When it comes to infrastructure projects, “unsolicited proposals” (USPs) represent an alternative to the traditional project initiation method where the private sector, rather than the government, takes the leading role in identifying and developing a project. In practice, many public authorities across the world resort to USPs motivated by the perspective of solving the challenges brought by their lack of capacity to identify and develop projects. However, many projects that originate as USPs experience challenges, including diverting public resources away from the strategic plans of the government, providing poor value for money, and leading to patronage and lack of transparency, particularly in developing countries. To ensure governments can mobilize the strengths of the private sector while protecting the public interest, USPs, when accepted, should be managed and used with caution as an exception to the public procurement method.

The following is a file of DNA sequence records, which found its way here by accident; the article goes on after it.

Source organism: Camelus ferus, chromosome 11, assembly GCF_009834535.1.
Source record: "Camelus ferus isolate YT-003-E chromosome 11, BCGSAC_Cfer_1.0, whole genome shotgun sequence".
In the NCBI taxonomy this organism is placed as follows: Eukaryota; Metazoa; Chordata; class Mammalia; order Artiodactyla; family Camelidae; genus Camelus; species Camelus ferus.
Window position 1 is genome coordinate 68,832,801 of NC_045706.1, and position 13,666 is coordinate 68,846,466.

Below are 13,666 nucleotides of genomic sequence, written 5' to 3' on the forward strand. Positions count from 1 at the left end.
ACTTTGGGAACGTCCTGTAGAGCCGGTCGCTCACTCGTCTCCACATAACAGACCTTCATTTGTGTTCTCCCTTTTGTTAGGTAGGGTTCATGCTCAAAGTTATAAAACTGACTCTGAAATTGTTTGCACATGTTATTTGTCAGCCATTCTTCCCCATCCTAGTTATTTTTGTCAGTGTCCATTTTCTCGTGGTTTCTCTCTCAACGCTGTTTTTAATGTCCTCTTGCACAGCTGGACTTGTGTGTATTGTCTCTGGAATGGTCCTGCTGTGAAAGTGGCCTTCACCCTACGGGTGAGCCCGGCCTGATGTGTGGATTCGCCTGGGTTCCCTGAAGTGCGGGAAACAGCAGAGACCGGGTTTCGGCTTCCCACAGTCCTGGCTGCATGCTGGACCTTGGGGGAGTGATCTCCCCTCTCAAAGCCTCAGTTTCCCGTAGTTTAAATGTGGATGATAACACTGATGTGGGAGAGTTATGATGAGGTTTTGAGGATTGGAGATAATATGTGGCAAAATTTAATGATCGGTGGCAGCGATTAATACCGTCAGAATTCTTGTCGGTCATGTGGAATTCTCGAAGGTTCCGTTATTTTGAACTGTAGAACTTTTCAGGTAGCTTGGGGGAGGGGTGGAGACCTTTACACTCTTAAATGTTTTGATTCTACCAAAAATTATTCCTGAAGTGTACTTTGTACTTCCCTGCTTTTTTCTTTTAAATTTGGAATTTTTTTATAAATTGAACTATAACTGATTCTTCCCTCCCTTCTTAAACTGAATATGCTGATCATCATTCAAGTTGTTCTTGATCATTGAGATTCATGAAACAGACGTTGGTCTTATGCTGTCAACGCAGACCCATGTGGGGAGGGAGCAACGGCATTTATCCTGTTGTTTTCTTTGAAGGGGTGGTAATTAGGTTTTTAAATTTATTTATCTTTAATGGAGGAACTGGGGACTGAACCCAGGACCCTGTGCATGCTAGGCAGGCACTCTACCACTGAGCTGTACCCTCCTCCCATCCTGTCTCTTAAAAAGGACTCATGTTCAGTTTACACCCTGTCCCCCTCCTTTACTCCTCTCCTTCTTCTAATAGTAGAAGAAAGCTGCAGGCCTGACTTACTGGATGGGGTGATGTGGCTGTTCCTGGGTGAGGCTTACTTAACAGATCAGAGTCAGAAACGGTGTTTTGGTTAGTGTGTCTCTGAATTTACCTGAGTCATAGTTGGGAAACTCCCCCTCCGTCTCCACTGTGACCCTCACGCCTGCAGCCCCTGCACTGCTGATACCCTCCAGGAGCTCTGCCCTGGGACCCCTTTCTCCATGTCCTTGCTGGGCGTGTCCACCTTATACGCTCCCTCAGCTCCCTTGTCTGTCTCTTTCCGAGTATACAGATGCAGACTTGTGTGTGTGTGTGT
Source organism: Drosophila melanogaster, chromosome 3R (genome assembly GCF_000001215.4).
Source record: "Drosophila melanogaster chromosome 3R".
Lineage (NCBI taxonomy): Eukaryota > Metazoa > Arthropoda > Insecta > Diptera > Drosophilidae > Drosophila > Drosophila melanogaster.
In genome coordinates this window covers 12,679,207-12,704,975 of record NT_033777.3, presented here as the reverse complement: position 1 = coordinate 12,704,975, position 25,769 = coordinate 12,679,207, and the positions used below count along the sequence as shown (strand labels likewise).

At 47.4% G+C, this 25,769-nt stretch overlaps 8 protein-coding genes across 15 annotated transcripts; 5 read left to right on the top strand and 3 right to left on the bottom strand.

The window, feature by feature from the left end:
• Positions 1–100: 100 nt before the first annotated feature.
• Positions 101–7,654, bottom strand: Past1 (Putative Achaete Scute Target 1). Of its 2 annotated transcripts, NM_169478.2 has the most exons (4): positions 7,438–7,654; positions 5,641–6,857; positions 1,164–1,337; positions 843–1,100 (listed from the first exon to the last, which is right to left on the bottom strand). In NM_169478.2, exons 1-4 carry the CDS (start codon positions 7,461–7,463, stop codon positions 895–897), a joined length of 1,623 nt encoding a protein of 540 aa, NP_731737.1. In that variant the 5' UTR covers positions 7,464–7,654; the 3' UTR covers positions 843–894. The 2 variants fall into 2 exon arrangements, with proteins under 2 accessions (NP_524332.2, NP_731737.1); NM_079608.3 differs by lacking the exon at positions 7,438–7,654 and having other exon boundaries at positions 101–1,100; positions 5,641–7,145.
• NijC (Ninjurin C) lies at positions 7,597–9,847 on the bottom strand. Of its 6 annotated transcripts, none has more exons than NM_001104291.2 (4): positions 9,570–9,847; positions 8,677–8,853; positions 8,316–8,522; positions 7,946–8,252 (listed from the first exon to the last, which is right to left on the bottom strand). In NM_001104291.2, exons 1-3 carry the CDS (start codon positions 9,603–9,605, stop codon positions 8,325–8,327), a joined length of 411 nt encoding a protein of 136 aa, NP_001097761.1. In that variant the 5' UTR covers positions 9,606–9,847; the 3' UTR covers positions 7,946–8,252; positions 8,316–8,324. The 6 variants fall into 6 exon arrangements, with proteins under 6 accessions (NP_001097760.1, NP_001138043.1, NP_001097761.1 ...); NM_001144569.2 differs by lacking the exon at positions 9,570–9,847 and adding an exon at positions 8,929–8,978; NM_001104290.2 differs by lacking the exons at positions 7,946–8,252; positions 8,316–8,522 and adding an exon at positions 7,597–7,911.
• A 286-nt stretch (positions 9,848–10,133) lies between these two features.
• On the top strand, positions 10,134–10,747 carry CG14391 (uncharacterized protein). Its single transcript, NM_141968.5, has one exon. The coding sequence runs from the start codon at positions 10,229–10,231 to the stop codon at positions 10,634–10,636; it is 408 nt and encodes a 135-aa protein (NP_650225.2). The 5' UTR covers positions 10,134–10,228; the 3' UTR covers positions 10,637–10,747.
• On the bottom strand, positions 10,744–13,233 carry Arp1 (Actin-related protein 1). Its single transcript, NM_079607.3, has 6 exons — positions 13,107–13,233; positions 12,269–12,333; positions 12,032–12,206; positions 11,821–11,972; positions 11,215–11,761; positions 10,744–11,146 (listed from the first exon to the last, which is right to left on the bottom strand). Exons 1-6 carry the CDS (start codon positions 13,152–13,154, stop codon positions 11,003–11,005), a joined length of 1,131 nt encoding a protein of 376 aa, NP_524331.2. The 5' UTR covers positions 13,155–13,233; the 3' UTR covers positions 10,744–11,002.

This initiative includes three documents:
- Volume 1-Main Findings and Recommendations (#5367), that is considered as a summary,
- Volume 2-Policy Guidelines for Managing Unsolicited Proposals in Infrastructure Projects (#4580), which provides key policy decisions and considerations for the USP policy; and
- this Volume 3.